July 2020

Things will Never be the Same Again

…nor should they be. But more of that later.

Ellenabeich pier

What and where is this? Or more realistically, what was this (it’s still in the same place)? The large pile of broken slates may give you a clue, provided you know something about the Scottish slate industry.

It is the pier at Ellenabeich on the small island of Seil, a few miles south of Oban. The district, and especially
Easdale the island at the top of the picture, had a thriving slate industry, which at its peak exported worldwide 9 million slates a year. But in 1881 a disastrous combination of wind and high tides flooded the quarries, which in some cases went as deep as 80 metres below sea level. Fortunately none of the 500 quarriers were in the quarries at the time, and no lives were lost. But almost all the livelihoods were. The industry never recovered, and production finally stopped around 1914. And so what was once a busy thriving pier became redundant. There was nothing wrong in itself, it had just outlived its usefulness, through changed circumstances.

You might think there is no connection between the pier and Coronavirus, and in one sense you’re right. But there is. The lives of the quarrymen were changed in an instant. Our lives have been changed over the course of a few months. But for us (though I suspect not for the quarriers) there is a silver lining: it has made us rethink so many aspects of our lives. What is really important? What were we doing, just because we always had? What had become redundant and should be left behind? Things we did might have been very useful in the past – necessary even – but now no longer serve any useful function. The pier became obsolete overnight. We have had a few months to consider the questions.

As Christians, we are encouraged constantly to examine our lives and think where we could improve. As John put it in his first letter:

If we claim that we’re free from sin, we’re only fooling ourselves. A claim like that is errant* nonsense. (1 John 1:8 The Message Bible)

Since lockdown, most of us have become acquainted with doing things differently; in particular the use of Zoom and other methods of communicating virtually. Would we be doing so now, if we hadn’t been forced into it? For me, no. I had never even heard of Zoom before March. But so quickly we can see the benefits, and we should be careful not to lose them. It will mean working and worshipping in different ways, but as someone said, “God is big enough to cope with that”.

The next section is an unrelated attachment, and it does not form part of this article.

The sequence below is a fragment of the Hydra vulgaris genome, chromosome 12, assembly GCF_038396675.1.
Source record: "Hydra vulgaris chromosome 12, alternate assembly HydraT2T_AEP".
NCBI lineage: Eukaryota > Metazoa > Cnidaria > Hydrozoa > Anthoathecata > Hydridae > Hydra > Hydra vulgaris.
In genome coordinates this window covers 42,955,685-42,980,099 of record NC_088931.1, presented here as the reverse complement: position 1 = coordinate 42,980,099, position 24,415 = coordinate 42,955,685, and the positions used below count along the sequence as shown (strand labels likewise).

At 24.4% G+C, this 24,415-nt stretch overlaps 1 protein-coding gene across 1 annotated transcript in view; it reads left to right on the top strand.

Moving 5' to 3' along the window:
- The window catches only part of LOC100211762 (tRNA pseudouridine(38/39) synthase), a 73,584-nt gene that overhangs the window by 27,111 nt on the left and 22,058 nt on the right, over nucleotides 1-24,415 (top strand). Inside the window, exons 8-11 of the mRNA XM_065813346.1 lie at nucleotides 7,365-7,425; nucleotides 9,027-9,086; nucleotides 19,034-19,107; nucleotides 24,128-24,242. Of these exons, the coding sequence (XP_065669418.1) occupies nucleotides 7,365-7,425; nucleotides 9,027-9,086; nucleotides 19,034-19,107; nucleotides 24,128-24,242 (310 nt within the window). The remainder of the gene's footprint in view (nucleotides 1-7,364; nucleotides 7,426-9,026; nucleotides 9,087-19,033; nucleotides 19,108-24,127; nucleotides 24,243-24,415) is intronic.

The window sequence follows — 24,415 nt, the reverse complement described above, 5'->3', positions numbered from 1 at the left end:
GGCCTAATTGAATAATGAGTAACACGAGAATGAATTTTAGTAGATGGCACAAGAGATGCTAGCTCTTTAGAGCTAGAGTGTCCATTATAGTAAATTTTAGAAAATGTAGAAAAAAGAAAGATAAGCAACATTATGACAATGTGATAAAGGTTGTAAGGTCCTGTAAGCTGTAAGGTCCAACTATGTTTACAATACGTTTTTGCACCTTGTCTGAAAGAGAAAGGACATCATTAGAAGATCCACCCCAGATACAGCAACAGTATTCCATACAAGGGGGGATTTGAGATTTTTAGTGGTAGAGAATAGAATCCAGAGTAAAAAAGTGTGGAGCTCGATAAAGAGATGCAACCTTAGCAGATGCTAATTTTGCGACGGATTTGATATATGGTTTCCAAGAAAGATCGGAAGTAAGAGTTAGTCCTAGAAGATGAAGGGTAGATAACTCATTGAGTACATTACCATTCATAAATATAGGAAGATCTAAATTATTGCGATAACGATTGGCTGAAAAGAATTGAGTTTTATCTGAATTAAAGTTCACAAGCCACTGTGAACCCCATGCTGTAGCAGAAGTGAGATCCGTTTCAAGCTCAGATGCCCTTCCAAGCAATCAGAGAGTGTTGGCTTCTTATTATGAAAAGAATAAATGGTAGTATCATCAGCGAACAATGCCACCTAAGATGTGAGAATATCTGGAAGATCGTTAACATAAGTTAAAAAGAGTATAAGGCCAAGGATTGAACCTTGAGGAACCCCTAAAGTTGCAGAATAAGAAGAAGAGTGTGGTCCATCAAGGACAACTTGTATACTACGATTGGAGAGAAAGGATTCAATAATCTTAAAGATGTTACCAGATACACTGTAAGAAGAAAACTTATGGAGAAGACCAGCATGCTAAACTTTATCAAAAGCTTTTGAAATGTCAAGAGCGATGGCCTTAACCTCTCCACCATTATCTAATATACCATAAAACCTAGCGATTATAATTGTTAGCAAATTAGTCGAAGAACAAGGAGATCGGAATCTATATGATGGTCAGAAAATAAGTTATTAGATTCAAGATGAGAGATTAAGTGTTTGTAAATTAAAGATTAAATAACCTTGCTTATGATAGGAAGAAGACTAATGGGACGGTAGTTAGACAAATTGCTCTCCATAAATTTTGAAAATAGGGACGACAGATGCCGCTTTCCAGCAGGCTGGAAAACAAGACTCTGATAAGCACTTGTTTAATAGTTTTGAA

Hymn 393 in the Green Hymn Book is rarely sung, but each verse starts with a line that has never been more true:

Change is our portion now

The implication is perhaps that change is not to be welcomed. If the author was thinking of advancing years and ultimately dying, he was right, but the message is correct and important in other ways.

Those who met Jesus had their lives changed radically:

  • Zacchaeus, who changed from being a dishonest money-grabbing tax collector
  • Some ordinary fishermen, who became church leaders and preachers
  • The woman at the well in Samaria
  • Those who were healed of physical or mental illnesses
  • The apostle Paul, changed from a persecutor to a leading evangelist

The list could go on. Our lives are unlikely to be so dramatically affected, though there are accounts of some today whose lives have been turned round completely by following Jesus. Most of us have the blessing of living in a supportive family, in a civilised society and in a relatively safe country. But perhaps that can lull us into a false sense of security. Do we take for granted
  • the houses we have?
  • the money we have?
  • the family and friends we have?
  • the food and drink we have?
  • knowing not just about Jesus, but knowing that we are loved by him and God?
  • the freedom to worship God as we wish?

Are we in danger of not really thinking about what we do and why? There are probably many things we could do better if we stopped and thought. Someone gave us a flip-over collection of sayings about getting old (can’t think why). One of them is “Progress was fine when I was young, but now it’s gone on far too long”. There is a danger that we get set in our ways, and think that is the only and correct way to do things. If we look back, not into history but into our own earlier days, we can see how things at the time that were frowned upon, or even strongly resisted, have now become accepted:
  • using you instead of thou and thee in prayers
  • sitting instead of standing in church for prayer
  • having a television
  • going to the theatre, or worse, the cinema
  • using a piano instead of an organ to accompany hymns

So change is not always to be resisted, but rationally evaluated and embraced where helpful.

As followers of Jesus, we
should be changing and progressing throughout our life to become more like him. Paul realised that he had still got some way to go:

I’m not saying that I have this all together, that I have made it. But I am well on my way, reaching out to Christ, who has so wondrously reached out for me. Friends, don’t get me wrong: By no means do I count myself an expert in all of this, but I’ve got my eye on the goal, where God is beckoning us onward – to Jesus. I’m off and running, and I’m not turning back. (Philippians 3:12-14 The Message Bible)

I don’t know what happened to the quarrymen after the disastrous flooding. Nor do I know what will result from the severe disruption to our lives caused by the Coronavirus pandemic. But let us be optimistic that from enforced change will come new better ways of doing things and leading our lives more as God would like them to be. As Sir Winston Churchill said:

A pessimist sees difficulty in every opportunity, an optimist sees opportunity in every difficulty.

So things shouldn’t be the same again, they should be better.

And remember that finally
“we will all be changed” (1 Corinthians 15:51 NIV)